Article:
Police have renewed warnings for people to hang up on cold callers after a Fife man lost £29,000 to fraudsters.
A 50-year-old Cupar man lost the vast sum after falling victim to a so-called “vishing” incident, where cold callers claiming to be from his bank claimed that the security of his account had been compromised.
After extracting details from the victim last Thursday, the criminals then stole the cash themselves.
Warning elderly and vulnerable people in particular to remain on guard, Detective Chief Inspector Scott Cunningham said: “These scammers claim to be from legitimate organisations and try to frighten or pressure people into revealing personal details or banking information.
“Never give such information or transfer money to an unexpected caller and, although anyone can fall victim to this, please warn elderly or vulnerable friends or relatives in particular to be wary this type of scam.”
The callers used software to make it appear as though they were calling the victim from an official number.
The man was then convinced to transfer his money into another account for safekeeping, which resulted in the loss.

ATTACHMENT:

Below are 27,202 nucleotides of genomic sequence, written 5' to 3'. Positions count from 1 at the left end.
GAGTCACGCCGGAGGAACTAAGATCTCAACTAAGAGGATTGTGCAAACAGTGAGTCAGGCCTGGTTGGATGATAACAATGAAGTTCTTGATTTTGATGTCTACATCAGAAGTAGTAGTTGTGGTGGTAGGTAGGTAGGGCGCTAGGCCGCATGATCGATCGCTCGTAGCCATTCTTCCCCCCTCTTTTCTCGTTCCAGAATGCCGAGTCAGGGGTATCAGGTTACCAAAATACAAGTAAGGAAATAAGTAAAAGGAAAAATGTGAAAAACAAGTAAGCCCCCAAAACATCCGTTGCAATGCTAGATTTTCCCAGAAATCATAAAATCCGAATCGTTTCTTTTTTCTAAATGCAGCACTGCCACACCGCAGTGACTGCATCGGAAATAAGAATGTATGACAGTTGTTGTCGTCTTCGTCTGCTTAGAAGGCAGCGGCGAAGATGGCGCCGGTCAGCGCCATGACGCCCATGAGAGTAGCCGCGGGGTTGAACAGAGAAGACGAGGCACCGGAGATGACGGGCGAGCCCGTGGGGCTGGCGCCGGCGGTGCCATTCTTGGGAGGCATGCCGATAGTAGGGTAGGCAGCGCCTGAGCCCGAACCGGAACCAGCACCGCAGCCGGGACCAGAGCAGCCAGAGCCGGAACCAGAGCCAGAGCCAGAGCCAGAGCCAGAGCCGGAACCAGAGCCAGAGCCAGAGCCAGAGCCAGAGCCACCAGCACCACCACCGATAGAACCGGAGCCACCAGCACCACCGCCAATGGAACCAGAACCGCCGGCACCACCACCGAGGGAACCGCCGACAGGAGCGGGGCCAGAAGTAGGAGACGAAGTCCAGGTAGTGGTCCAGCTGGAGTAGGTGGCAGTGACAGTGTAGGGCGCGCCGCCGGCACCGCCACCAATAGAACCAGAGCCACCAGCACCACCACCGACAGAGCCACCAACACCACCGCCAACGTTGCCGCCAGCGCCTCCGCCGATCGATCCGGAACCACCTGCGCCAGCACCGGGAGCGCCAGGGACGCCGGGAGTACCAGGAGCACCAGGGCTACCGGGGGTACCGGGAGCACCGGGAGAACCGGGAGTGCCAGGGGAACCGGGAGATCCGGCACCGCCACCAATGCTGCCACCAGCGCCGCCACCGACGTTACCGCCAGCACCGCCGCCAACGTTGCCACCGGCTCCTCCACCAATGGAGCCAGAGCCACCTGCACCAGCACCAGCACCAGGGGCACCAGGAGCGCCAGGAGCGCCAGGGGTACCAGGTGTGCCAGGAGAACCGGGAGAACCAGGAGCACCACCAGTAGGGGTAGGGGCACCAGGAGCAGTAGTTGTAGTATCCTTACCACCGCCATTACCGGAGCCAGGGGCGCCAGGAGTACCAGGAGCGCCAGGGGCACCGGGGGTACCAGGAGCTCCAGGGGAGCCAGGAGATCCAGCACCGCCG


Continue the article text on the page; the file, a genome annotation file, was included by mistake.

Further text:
Police in Fife have launched Operation Principle to tackle what they call “acquisitive crime” following on from a series of scams in recent months.
Two months ago, officers warned that people were receiving phone calls from people claiming to work for computer or internet providers, requesting remote access to personal computers.
More recently, people were also being told to purchase iTunes gift vouchers to pay for the unnecessary repair work.
Advising on how residents can protect themselves, Mr Cunningham added: “Find the organisation’s phone number from their official website or a previous correspondence and call them back yourself, always on a different phone, to verify this.
“Operation Principle will be actively targeting this type of criminality over the coming days and weeks and we would encourage anyone seeking advice on this issue to contact us.
“We have ‘Signpost to Safety’ leaflets which contain information on scamming and how to avoid this, and which are available from any police station in the Fife area.”